I hate to say I told ya so, but…wait, who am I kidding, I’m THRILLED to say I told ya so in this case.
Today on Slate, Daniel Engber posted a very long and very well researched article about animal testing, in particular about testing on mice – which account for 4/5 of all animals used in laboratory experiments and testing worldwide. The basic question his article poses to readers is whether or not it is wise to use one (non-human) animal for virtually all testing purposes.
The answer is no, by the way.
I’m going to completely skip over the idiot from the lede who oh so brilliantly noticed one day that the mice we’re testing on are so engineered and alien from their natural living conditions that it probably has a negative effect on testing results because it still hasn’t occurred to him that maybe it’s a bad idea in general to test medical techniques and medicines for humans on anything other than humans. Dude from the next example though, “the government’s top researcher on tuberculosis,” Clifton E. Barry, is catching on:
…No drug can be tested in man until it’s been shown to work in mice, and no drug is tested in mice until it’s been shown to have a reasonable effect in the (Petri) dish. “The bad part of that,” says Barry, “is that no part of it is predictive:” A new compound that succeeds in the dish might flunk out in the mouse, and something that can cure tuberculosis in a mouse could wash out in people…”mice are mice, and people are people. If we look to the mouse to model every aspect of the disease for man, and to model cures, we’re just wasting our time.”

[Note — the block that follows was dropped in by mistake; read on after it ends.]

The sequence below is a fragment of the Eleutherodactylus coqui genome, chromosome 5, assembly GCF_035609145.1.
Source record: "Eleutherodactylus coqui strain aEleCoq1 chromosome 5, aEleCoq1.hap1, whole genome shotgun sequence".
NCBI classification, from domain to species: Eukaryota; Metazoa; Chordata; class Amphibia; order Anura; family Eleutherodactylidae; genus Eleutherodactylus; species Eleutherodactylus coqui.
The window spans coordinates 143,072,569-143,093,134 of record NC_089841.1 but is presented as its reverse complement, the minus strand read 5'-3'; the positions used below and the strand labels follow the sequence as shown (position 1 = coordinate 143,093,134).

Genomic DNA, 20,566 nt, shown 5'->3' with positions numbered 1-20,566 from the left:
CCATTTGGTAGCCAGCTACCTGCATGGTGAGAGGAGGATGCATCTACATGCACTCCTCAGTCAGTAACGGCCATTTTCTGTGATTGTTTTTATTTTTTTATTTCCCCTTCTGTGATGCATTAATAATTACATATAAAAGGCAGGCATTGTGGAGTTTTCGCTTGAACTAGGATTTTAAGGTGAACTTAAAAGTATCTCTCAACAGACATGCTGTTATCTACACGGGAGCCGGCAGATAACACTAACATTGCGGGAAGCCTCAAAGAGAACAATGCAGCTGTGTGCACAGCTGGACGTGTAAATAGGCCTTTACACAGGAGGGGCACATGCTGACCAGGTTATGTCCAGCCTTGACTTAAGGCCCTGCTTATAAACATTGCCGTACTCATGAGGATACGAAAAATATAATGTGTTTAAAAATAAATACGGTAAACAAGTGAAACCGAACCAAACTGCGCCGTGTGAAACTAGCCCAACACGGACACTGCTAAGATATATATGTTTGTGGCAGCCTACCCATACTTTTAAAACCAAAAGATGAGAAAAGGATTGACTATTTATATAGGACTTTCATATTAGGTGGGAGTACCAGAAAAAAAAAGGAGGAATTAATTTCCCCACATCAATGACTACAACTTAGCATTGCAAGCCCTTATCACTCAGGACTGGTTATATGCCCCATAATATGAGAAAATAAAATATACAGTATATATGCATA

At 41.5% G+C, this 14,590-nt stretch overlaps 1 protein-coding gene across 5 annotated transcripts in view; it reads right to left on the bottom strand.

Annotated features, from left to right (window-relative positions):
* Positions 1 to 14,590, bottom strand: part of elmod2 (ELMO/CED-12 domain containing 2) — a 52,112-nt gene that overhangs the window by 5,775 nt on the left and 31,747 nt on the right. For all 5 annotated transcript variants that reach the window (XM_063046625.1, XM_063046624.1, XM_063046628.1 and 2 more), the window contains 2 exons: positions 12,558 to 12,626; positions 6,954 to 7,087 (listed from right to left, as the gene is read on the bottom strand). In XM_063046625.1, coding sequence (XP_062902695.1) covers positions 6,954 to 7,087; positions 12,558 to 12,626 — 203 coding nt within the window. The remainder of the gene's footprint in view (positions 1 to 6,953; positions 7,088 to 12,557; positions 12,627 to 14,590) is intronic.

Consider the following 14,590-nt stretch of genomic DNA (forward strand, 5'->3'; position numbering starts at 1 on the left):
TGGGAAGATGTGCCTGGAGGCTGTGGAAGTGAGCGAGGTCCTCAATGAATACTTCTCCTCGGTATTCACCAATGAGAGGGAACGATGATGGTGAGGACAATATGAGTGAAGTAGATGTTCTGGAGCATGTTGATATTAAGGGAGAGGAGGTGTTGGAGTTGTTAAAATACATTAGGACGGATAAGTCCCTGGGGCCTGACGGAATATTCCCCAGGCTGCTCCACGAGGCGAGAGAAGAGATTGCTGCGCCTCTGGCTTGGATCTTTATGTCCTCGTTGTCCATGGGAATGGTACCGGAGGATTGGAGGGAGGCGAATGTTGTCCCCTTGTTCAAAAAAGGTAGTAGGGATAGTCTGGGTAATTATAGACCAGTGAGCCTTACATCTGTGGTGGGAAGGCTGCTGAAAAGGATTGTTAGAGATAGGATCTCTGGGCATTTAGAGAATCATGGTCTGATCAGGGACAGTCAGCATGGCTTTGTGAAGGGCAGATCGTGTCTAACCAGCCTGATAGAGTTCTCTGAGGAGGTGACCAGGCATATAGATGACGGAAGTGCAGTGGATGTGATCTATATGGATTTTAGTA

To reinforce the point, the author goes on to note that the only drug we have that works against TB in humans was discovered 40 years ago, when the system for testing wasn’t as rigid. The drug would never make it to the market today because it does nothing in the dish and has only a weak effect in mice, and yet the effect in humans is profound.
The fact that nothing gets to humans today without first passing the mouse test, says Barry, “has cost us a new generation in medicines.”
Good to know.
Also good to know: despite the fact that most researchers today are fully aware of this fact, the vast majority continue to test on mice. Why is that?
The mouse is small, it’s cheap, it’s docile, and it’s amenable to the most advanced tools of genetic engineering…(and also) it’s what we’ve always done.
THIS is the answer that scientists give. Read it again. And then go jump off a cliff because these are supposed to be the smartest among us.
The most astounding and frustrating thing about this article is that scientists, researchers and the author suggest that the solution to the “mouse problem” is simply the use of other (and possibly, more varied) non-human animals in clinical testing environments. Even the TB guy directly quoted above has come to this conclusion.
You seriously don’t see that it’s not about the friggin mouse? It’s so clear that the problem with testing on non-human animals is that they’re not human that I just can’t wrap my head around the possibility that this isn’t also obvious to everyone involved. I don’t buy it. This is about money and close-minded “tradition,” period – and it shames us all. Not just the people in the labs or the NIH or the CEO’s at big pharma, all of us, for turning a blind eye to an industry based on atrocity.
You know, it’s really not my style to be pushy and preachy. I’m far more the “lead by example” type. I’ve gotta say though, this article really makes me want to step it up a notch. I think imma get loud.